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Honduras revisited

Costa Rica introduced legislation in 2013 that prevents any right hand drive vehicles being imported into the country, and although we were seeking to drive across the country, not to import the vehicle, the legislation has been written in a way that also prevents any temporary passage, so we have known that Nicaragua was about as far south as we would get with the van in Central America.

Having done some research as we travelled through various countries, we knew we could ship from Puerto Cortes on the north Atlantic coast of Honduras, so having extended our G4 visa by 30 days in Managua, we headed back to San Pedro Sula, with another little stop in Tegucigalpa and a weekend break in Lago de Yojoa, this time ostensibly to see some Quetzals, the national bird of Guatemala, in the Montana de Santa Barbara.

Well the quetzals did not disappoint. I think we must have been extremely fortunate as we didn't see just one of these beautiful, elusive birds, there were about 11 around We saw them from various angles, with varying plumage, males, females and young. The luck continued when Declan received a gift from above, a first for our guide Leonel, who is a great ornithologist and is actively working to protect the area and the trees in which the quetzals breed, an area under pressure from coffee cultivation.

We camped at the Cortijo del Lago, a lovely little lodge right on the lake and it was also an amazing place to see other birds, the Mot-Mot (Honduras' national bird), various hummingbirds, a jacana walking on the lily-pads, a green heron and a collared aracari, part of the toucan family, amongst many other bright coloured birds that call this very special place home.

Back in San Pedro Sula we were warmly welcomed back to the Madrugada Hostel - a place we would highly recommend.

We started the almost daily commute to Puerto Cortes (55km each way) as we negotiated with shipping agent and customs agent. After a week, the paperwork was done. We needed to wait for Interpol, Policia and Aduana inspections. Interpol concluded there was nothing to report. The police, rather vexed by the mounting political situation decided that they really didn't need to report and when aduana decided they were not even going to give the vehicle a cursory search, the shipping agent went into meltdown. With a pressing political situation and no way to get back to San Pedro Sula due to road blocks and protests, we managed to persuade the shipper that the vehicle should be moved dockside Thursday night. We stayed in a hotel and on Friday the van was finally put into the container.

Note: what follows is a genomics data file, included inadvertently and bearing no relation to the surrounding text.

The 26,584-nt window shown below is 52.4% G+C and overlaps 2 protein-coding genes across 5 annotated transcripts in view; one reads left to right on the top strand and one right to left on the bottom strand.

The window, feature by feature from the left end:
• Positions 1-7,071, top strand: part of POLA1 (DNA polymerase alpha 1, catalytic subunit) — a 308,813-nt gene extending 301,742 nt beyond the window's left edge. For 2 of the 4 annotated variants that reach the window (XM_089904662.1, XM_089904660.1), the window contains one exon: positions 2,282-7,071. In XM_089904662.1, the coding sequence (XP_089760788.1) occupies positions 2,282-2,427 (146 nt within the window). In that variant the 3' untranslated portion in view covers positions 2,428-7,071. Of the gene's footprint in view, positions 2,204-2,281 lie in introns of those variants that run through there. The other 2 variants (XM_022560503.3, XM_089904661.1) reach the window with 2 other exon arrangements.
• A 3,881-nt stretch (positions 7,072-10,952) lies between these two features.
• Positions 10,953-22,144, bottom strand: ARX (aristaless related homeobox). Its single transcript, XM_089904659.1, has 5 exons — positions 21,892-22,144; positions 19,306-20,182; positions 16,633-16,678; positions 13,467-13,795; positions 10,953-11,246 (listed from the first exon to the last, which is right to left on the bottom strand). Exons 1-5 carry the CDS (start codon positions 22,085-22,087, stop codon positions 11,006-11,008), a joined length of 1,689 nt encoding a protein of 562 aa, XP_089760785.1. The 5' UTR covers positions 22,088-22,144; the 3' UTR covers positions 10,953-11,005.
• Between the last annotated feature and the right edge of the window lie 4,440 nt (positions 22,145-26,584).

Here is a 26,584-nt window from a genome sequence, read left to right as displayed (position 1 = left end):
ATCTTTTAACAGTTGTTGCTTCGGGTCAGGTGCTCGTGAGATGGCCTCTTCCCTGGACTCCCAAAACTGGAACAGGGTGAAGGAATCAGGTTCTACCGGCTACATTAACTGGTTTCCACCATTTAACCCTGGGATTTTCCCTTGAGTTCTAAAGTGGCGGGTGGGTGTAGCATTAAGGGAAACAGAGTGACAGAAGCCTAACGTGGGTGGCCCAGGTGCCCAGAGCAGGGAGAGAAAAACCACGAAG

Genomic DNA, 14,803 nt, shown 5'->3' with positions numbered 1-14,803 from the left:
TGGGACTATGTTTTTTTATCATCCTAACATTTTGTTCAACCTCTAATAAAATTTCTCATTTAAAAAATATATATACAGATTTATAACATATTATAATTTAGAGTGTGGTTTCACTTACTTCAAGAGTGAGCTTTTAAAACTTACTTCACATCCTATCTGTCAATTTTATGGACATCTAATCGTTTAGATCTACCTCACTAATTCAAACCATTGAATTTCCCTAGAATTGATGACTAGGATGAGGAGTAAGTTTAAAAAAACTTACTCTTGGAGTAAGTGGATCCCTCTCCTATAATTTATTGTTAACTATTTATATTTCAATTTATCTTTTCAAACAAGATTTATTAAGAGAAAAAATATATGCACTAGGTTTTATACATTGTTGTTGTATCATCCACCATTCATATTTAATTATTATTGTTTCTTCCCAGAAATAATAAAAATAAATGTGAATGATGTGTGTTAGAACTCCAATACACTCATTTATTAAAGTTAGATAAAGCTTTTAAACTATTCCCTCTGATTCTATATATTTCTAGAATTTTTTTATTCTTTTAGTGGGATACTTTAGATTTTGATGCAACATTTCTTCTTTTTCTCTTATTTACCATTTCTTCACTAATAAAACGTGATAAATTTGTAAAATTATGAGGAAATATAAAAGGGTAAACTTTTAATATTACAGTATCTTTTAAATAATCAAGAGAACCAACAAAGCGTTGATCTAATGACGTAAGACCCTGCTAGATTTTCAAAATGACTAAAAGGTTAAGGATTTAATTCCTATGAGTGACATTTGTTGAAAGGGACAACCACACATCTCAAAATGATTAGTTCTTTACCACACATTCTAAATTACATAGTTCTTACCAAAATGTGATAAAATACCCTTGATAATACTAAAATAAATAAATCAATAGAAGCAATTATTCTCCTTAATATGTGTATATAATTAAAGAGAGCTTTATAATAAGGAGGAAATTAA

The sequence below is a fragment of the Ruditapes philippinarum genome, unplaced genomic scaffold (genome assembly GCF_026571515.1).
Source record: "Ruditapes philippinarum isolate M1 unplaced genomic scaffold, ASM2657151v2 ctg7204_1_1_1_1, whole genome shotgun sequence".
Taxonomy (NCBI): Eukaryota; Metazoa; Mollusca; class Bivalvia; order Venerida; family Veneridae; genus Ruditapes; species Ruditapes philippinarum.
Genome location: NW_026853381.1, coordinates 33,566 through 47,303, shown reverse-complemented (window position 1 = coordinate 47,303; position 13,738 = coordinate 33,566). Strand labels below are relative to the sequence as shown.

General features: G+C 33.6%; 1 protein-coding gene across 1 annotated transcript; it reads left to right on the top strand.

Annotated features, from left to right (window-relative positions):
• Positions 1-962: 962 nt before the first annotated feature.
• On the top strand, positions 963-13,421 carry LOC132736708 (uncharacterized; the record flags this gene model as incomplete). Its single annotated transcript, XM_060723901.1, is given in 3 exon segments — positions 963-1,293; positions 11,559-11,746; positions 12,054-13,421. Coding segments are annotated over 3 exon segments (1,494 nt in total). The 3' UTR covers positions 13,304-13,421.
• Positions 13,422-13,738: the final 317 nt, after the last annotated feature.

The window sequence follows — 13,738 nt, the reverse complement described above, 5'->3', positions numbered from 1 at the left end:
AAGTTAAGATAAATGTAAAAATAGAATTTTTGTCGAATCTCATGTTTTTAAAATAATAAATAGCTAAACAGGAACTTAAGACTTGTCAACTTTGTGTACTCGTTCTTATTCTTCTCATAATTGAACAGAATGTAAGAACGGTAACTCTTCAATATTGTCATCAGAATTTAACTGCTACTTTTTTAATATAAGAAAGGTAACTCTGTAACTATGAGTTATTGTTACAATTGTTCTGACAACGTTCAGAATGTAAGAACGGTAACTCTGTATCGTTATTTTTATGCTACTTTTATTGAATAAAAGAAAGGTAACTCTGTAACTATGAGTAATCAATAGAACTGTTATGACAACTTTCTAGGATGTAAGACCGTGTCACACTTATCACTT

We paid our bills and our customs agent, knowing we really needed to get back to San Pedro Sula, hooked us up with a great bunch of guys. Ten burly truckers found room for us in the back of a rather beaten up pick-up truck. They all desperately wanted to get home, so when we could only go so far with the road blocks, they found a farm track that took us some 20km around the major obstacles and back into town, where sadly there was plenty of evidence of rioting and looting.

Despite our desire to travel over land or sea, we do need to meet up with our van in Colombia, so given the political situation, the curfews in place and the lack of buses, it is with a heavy heart that we will try to fly out of Honduras tomorrow. Despite its current political troubles, it is a truly beautiful country, full of lovely, generous people.

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